Exclusive: Fewer cyber pros fired following cyberattacks, data breaches
Corporate cybersecurity teams are now more likely to get support from their boards than to lose their jobs after a cyberattack, according to new data from cyber company Trellix first shared with Axios.
Why it matters: Cybersecurity professionals have long feared they would be fired and made the scapegoat for their organization after a company data breach or cyberattack.
- But the new survey data suggests that attitudes within the board room and C-suite are starting to change.
By the numbers: Only 13% of the 500 chief information security officers surveyed as part of Trellix's "The Mind of the CISO" report said their company fired people or reduced staff in the first year following a major cybersecurity incident.
- 23% said their companies reduced staff one to three years after an incident, and 31% said their companies fired people more than three years after the event.
Between the lines: In the immediate aftermath of an event, companies are instead likely to increase cybersecurity budgets.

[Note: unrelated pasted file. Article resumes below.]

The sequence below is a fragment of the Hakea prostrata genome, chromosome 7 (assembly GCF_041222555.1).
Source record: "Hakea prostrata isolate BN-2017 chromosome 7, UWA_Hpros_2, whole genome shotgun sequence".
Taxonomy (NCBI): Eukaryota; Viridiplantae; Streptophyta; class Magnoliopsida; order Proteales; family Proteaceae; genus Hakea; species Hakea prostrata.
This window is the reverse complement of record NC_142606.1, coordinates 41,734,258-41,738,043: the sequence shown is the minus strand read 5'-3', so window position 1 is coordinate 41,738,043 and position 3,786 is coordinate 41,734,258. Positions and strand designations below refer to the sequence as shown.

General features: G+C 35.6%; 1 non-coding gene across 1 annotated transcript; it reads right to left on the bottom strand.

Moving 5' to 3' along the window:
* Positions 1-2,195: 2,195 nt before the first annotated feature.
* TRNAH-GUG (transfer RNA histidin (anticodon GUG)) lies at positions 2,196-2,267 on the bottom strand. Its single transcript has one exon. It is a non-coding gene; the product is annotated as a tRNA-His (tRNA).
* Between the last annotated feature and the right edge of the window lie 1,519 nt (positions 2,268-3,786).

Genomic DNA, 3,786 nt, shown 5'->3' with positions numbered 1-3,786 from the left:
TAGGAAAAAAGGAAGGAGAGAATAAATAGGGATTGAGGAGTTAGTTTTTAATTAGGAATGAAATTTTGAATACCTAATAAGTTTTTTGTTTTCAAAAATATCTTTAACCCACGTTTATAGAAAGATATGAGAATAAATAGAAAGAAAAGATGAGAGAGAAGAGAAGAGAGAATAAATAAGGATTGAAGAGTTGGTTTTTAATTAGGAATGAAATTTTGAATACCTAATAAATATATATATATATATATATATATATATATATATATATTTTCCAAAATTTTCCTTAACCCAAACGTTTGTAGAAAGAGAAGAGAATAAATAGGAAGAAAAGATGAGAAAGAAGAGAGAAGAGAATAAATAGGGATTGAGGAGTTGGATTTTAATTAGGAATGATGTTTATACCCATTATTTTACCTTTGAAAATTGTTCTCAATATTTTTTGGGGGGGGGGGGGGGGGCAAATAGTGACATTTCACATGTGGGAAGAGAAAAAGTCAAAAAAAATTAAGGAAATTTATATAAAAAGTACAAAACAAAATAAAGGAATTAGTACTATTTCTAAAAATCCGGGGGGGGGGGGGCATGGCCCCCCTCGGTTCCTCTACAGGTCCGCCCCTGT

- 46% of CISOs said their companies increased budgets for new tools and technologies after an incident.
- 38% said their companies created new jobs and responsibilities post-incident, and 44% added new contracted services to their cybersecurity program.
Yes, but: The Trellix report shows that job losses are still happening — not immediately after a cyberattack occurs, but once the company better understands how it happened.
- "Perhaps impacts to the team aren't an immediate change following an incident but occur as time passes, when the dust has settled, and CISOs look to restructure or make team overhauls," the report notes.
The big picture: Some CISOs are facing legal complaints and job losses after major incidents, and forthcoming Securities and Exchange Commission regulations are putting CISOs on edge for additional liability risks.